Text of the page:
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Czech Ornithological Society (CSO) awarded the title to Feathers, which lives near people and leaves for Africa in the winter. By awarding the title Martin Martin, ornithologists want to draw attention to the loss of a suitable environment due to construction work and interventions in breeding sites.
The title of Bird of the Year is awarded by the Czech Society of Ornithology (CSO) to species that are well known to the public, but in the case of Martin, ornithologists with the word "known" are cautious. “Martin is generally regarded as an ubiquitous species that every little child knows, but we, ornithologists, cannot say for sure that we know perfectly well. Although she lives close to people, there are some mysteries and mysteries that can't be explained, ”says Zdeněk Vermouzek, director of the Czech Ornithological Society.


Martin is a migratory wintering species in Africa. Where exactly, it is not known. “We know that Martin travels across the Sahara on his way to wintering grounds, but as far as he can reach, this is a mystery that experts across the continent are solving. Despite tens of thousands of rings placed on feathered Martin's feet, neither of us has returned to us from the countries south of the Sahara, ”explains Lukáš Viktora, a CSO expert in bird protection.

Martin in flight. The whole bottom of the body is white. Photo: Petr Šaj

Thanks to the ringing, however, ornithologists know that the martins return faithfully to the place where they nest. “Martin's nesting grounds arrive at the turn of April and May, the first of which can be found around St. George's Day, April 24. Either they use the old nest, or, if they can't, build new ones from mud and saliva. They always place it on the outer walls of buildings, most often under cornices, window niches or recessed loggias, ”Viktora says.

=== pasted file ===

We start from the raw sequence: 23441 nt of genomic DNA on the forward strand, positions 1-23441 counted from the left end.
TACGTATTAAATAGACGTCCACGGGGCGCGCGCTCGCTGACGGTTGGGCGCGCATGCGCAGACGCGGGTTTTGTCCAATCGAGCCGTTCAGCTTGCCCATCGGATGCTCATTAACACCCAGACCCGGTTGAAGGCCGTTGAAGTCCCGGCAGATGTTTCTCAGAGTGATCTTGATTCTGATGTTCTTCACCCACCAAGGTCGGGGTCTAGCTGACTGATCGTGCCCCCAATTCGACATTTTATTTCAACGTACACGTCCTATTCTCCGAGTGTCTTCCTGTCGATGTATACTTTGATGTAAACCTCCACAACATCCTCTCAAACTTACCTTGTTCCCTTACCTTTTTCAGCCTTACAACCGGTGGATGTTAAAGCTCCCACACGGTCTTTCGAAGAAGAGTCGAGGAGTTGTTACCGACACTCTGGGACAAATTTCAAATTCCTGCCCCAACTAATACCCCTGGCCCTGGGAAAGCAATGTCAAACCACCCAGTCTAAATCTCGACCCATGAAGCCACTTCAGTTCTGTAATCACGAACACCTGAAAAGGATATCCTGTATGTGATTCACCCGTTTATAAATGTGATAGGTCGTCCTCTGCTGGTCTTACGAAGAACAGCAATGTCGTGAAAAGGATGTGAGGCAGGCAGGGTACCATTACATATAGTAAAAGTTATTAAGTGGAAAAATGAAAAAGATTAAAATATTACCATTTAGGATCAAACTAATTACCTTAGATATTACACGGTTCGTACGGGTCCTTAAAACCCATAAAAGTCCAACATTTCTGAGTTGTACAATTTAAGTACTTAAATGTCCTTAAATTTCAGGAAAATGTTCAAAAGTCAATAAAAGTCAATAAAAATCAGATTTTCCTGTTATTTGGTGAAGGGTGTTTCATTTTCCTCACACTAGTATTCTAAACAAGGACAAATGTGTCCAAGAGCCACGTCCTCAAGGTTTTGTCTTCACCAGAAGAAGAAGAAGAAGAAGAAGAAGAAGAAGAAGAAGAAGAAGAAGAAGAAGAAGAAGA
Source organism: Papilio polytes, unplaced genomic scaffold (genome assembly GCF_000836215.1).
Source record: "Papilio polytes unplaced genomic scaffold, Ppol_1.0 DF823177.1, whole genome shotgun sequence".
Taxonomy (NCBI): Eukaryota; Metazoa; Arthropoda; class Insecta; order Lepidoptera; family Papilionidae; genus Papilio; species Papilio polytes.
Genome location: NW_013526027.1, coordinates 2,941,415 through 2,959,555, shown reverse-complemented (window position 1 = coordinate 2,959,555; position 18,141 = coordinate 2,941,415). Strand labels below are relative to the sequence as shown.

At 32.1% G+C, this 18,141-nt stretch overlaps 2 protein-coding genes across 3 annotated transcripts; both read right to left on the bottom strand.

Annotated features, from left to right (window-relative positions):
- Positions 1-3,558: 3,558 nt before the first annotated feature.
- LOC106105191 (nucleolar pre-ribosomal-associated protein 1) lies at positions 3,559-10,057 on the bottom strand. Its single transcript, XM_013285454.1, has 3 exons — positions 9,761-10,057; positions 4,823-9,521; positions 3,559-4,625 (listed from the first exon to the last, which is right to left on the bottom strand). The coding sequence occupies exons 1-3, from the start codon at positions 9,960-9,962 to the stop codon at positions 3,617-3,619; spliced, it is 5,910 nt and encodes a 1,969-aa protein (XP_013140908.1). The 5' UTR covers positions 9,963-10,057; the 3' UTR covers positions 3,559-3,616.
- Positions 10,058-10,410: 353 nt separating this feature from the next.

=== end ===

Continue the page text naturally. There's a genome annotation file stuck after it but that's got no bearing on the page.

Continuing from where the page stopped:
Birds are running out of nest

Martin has been living in harmony with man for millennia, but recently they are harmed by intensive large-scale agriculture, which, according to ornithologists, disrupts the landscape and uses chemicals to reduce insects. “There is also another relatively new trend - dropping Martin's nests in fear of accumulating droppings underneath. At the same time, it is sufficient to place a pad under the nest to catch the droppings, ”Viktora said.
According to Viktory, Martin is a social bird, colonies can number tens, rarely hundreds of pairs. It takes about ten to 14 days to build a nest. “If they decide to build nests somewhere, it's a choice for life. Generations of Martin have lived in the same building for decades. They often occupy a rough construction before completion and then return to the proven nesting site every year, ”Viktora described.


“If they decide to build nests somewhere, it's a choice for life. Generations of Martin have lived in the same building for decades. They often occupy a rough construction before they are finished and then return to the proven nesting site every year, leaving the surrounding buildings unnoticed, ”Viktora said.
He mentioned that Martin's shrinks in possible nesting grounds, for example, by glazing loggias in prefabricated houses or covering them with nets against pigeons. Mechanical barriers such as pigeon spikes or free-flowing netting are dangerous to the martins. According to Viktor, people have lost helpers who have been rid of mosquitoes, aphids, flies, and other insects.

Martin usually flies down to the ground only when they collect mud to build a nest. Photo: Jiří Bohdal

Do you want to help Martin? Prepare her mud for her nest

It takes about ten to fourteen days to build a nest. “The problem in finding building materials can be drought. The dried clay does not build a nest, need mud, which will stick well. Each of us can help Martin by preparing a pot of clay in the garden and pouring water. If Martin's are nearby, they quickly find the source of mud. Another way to help Martin is to place artificial nests that are well received and successfully led by young people, ”advises Viktor.

Source: Czech Society for Ornithology, introductory photograph by Jan Sevcik

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